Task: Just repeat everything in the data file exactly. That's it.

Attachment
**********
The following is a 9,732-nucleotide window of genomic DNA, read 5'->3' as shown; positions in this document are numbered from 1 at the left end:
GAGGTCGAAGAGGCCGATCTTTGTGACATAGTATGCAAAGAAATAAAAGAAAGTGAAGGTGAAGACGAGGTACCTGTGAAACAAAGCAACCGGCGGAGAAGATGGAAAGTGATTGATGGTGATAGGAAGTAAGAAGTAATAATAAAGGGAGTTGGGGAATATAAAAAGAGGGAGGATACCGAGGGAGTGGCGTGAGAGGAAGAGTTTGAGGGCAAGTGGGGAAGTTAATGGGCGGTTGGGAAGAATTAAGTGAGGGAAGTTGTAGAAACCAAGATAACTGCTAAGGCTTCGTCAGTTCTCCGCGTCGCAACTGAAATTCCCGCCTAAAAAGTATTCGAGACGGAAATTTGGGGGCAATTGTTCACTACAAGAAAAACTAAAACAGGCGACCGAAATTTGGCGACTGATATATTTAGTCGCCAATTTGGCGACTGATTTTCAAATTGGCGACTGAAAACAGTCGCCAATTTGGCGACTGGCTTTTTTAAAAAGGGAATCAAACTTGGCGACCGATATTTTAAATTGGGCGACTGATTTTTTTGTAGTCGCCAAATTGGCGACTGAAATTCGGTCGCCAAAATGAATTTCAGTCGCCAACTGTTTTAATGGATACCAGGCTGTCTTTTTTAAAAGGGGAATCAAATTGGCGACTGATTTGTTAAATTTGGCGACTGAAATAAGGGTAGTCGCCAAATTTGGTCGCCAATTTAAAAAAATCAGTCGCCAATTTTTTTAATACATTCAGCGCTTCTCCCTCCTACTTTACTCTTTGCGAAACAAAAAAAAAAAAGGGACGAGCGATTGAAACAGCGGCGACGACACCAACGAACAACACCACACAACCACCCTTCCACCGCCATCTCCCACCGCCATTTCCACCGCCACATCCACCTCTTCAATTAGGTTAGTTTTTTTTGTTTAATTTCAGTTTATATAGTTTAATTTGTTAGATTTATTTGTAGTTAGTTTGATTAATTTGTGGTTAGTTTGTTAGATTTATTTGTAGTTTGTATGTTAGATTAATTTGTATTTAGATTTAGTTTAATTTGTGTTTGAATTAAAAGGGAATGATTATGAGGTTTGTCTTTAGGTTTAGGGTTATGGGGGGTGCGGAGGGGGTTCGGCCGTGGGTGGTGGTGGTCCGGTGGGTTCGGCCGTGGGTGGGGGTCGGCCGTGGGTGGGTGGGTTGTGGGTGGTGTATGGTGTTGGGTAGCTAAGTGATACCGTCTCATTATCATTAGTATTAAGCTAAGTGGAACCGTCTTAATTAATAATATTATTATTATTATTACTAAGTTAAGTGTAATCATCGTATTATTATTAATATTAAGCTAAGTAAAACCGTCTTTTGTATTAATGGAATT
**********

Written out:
The following is a 9,732-nucleotide window of genomic DNA, read 5'->3' as shown; positions in this document are numbered from 1 at the left end:
GAGGTCGAAGAGGCCGATCTTTGTGACATAGTATGCAAAGAAATAAAAGAAAGTGAAGGTGAAGACGAGGTACCTGTGAAACAAAGCAACCGGCGGAGAAGATGGAAAGTGATTGATGGTGATAGGAAGTAAGAAGTAATAATAAAGGGAGTTGGGGAATATAAAAAGAGGGAGGATACCGAGGGAGTGGCGTGAGAGGAAGAGTTTGAGGGCAAGTGGGGAAGTTAATGGGCGGTTGGGAAGAATTAAGTGAGGGAAGTTGTAGAAACCAAGATAACTGCTAAGGCTTCGTCAGTTCTCCGCGTCGCAACTGAAATTCCCGCCTAAAAAGTATTCGAGACGGAAATTTGGGGGCAATTGTTCACTACAAGAAAAACTAAAACAGGCGACCGAAATTTGGCGACTGATATATTTAGTCGCCAATTTGGCGACTGATTTTCAAATTGGCGACTGAAAACAGTCGCCAATTTGGCGACTGGCTTTTTTAAAAAGGGAATCAAACTTGGCGACCGATATTTTAAATTGGGCGACTGATTTTTTTGTAGTCGCCAAATTGGCGACTGAAATTCGGTCGCCAAAATGAATTTCAGTCGCCAACTGTTTTAATGGATACCAGGCTGTCTTTTTTAAAAGGGGAATCAAATTGGCGACTGATTTGTTAAATTTGGCGACTGAAATAAGGGTAGTCGCCAAATTTGGTCGCCAATTTAAAAAAATCAGTCGCCAATTTTTTTAATACATTCAGCGCTTCTCCCTCCTACTTTACTCTTTGCGAAACAAAAAAAAAAAAGGGACGAGCGATTGAAACAGCGGCGACGACACCAACGAACAACACCACACAACCACCCTTCCACCGCCATCTCCCACCGCCATTTCCACCGCCACATCCACCTCTTCAATTAGGTTAGTTTTTTTTGTTTAATTTCAGTTTATATAGTTTAATTTGTTAGATTTATTTGTAGTTAGTTTGATTAATTTGTGGTTAGTTTGTTAGATTTATTTGTAGTTTGTATGTTAGATTAATTTGTATTTAGATTTAGTTTAATTTGTGTTTGAATTAAAAGGGAATGATTATGAGGTTTGTCTTTAGGTTTAGGGTTATGGGGGGTGCGGAGGGGGTTCGGCCGTGGGTGGTGGTGGTCCGGTGGGTTCGGCCGTGGGTGGGGGTCGGCCGTGGGTGGGTGGGTTGTGGGTGGTGTATGGTGTTGGGTAGCTAAGTGATACCGTCTCATTATCATTAGTATTAAGCTAAGTGGAACCGTCTTAATTAATAATATTATTATTATTATTACTAAGTTAAGTGTAATCATCGTATTATTATTAATATTAAGCTAAGTAAAACCGTCTTTTGTATTAATGGAATT